Birth Builds the Country

The sanctity of Independence Day – by virtue of observing the mitzvah of settling the land, sanctifying God’s name, and salvation from our enemies • Anyone who does not admit that the State of Israel saved the Jewish people from secularization and assimilation – is ungrateful towards God and Zionism • It is fitting to visit the new settlements on Independence Day, and even more appropriate to dedicate the day to studying about the People, the Land, and Redemption • Inheritance of the Land is contingent on the fulfillment of the mitzvah of procreation • In the days of Yehoshua, the Nation of Israel found it difficult to inherit the land because of a lack of people • Today as well, if we strengthen the birthrate, the State of Israel’s situation will improve immeasurably

The Three Sanctities of Israel Independence Day

Yom Ha’atzma’ut (Israel Independence Day) is crowned with three sanctities:

1) The mitzvah of yishuv ha’aretz (settling the Land of Israel). At the time of the proclamation of the establishment of the State, the Jewish people returned to observe the mitzvah of yishuv ha’aretz, whose main point is for the Land of Israel to be under Jewish sovereignty (Ramban, Beit Yosef, Bach, O. C. 561; M.A. 1, M.B. 2).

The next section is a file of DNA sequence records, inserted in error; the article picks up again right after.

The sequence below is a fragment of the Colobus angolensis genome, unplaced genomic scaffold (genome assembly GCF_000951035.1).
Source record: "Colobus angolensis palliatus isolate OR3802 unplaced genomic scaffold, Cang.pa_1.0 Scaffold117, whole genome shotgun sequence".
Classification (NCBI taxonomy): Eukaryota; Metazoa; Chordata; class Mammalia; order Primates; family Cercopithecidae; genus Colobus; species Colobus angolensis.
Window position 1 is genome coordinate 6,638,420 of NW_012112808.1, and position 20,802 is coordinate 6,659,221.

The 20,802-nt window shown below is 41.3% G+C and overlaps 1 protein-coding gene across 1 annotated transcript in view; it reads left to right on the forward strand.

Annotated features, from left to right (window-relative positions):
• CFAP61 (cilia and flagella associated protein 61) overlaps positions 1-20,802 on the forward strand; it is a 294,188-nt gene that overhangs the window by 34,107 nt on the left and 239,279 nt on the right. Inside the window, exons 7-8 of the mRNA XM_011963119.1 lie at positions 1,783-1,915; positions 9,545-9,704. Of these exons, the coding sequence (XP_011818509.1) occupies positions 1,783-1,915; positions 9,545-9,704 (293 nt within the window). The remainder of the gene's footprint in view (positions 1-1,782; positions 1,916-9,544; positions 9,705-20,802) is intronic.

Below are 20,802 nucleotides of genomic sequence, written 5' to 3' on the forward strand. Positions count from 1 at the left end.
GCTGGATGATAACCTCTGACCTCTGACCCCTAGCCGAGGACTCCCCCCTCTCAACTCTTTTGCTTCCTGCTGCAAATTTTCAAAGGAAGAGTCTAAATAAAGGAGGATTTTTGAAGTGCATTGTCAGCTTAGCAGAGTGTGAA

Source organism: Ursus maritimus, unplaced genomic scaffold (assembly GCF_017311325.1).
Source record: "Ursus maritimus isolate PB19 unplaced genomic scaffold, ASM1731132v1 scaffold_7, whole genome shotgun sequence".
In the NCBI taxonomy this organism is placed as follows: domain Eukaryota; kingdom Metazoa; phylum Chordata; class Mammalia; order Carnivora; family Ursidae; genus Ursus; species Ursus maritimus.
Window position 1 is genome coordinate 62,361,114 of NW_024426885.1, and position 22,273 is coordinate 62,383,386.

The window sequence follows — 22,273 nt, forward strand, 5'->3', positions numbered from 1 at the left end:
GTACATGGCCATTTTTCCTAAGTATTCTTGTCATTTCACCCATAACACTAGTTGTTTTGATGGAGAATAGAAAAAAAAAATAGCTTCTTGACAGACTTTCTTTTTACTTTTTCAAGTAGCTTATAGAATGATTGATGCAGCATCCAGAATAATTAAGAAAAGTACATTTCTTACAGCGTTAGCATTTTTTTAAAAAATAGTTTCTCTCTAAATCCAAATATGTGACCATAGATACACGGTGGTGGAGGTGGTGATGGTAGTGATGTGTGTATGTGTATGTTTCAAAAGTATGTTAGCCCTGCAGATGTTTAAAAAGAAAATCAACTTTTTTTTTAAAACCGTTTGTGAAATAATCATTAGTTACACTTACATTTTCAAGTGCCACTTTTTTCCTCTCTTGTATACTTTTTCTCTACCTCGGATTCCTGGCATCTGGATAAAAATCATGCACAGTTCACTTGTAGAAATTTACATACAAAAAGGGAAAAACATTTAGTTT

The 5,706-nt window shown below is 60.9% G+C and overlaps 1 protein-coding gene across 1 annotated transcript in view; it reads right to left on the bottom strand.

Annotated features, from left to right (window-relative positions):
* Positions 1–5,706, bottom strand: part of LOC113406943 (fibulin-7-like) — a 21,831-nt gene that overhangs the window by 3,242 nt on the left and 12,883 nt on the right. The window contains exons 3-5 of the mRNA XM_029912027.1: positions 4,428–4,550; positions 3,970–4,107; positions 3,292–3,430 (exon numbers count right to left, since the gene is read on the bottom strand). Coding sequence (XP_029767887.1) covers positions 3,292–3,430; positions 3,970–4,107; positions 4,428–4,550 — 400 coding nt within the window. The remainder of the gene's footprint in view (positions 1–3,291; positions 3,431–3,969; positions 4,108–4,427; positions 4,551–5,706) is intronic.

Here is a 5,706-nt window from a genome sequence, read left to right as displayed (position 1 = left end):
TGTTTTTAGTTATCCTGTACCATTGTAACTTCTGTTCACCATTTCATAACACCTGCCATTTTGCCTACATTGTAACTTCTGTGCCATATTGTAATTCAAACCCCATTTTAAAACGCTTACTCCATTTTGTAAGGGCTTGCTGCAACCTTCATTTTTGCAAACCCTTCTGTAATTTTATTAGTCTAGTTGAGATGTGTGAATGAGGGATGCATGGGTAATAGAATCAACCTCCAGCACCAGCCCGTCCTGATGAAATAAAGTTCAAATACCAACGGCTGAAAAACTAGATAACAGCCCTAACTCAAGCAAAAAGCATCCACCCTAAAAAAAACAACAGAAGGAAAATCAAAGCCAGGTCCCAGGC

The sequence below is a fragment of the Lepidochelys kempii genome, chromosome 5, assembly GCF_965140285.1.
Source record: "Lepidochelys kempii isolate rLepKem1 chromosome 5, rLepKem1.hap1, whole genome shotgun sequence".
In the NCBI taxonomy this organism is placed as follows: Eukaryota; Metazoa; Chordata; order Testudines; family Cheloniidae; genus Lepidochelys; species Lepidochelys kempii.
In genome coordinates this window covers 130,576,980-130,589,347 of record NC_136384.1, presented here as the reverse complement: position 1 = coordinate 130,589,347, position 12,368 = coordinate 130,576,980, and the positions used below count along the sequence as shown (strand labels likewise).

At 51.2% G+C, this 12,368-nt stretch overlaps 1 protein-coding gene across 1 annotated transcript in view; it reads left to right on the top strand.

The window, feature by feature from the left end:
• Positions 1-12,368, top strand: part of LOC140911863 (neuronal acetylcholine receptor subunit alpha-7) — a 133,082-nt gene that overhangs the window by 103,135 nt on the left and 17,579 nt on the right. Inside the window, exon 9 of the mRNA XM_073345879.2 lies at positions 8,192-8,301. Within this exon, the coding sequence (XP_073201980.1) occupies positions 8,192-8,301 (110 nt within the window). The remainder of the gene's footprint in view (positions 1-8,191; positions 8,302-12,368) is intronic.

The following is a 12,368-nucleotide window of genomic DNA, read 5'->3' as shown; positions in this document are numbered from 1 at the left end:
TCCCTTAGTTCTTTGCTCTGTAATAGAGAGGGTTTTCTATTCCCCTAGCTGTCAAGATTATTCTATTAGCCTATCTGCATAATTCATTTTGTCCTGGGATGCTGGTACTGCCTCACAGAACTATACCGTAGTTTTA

2) The sanctification of the Name of God in the eyes of the nations – through the fulfillment of the words of the Prophets who prophesied about Israel’s ingathering to their Land, as it is written: “For I will take you from among the nations, and gather you out of all countries, and will bring you into your own land” (Ezekiel 36:24), and in numerous other verses. Our Sages said: “The Ingathering of the Exiles is as great as the day upon which the heaven and earth were created” (Pesachim 88a). And as Rabbi Abba said: “There is no clearer sign of the End of Days than this verse: ‘But you, O mountains of Israel, will give forth your branches and yield your fruit to My people Israel, for they are soon to come” (Ezekiel 36:8) (Sanhedrin 98a).


3) The sanctity of the saving of Israel from their adversaries, for on Yom Ha’atzma’ut, the People of Israel were rescued from slavery to liberty, from enslavement to foreign rulers with all that entails, to political independence. As a result, the Jewish people were also saved from actual death to life, for until then we were unable to defend ourselves against our enemies who persecuted us, but since then, with the grace of God, we defend ourselves and are victorious.

Spiritual Salvation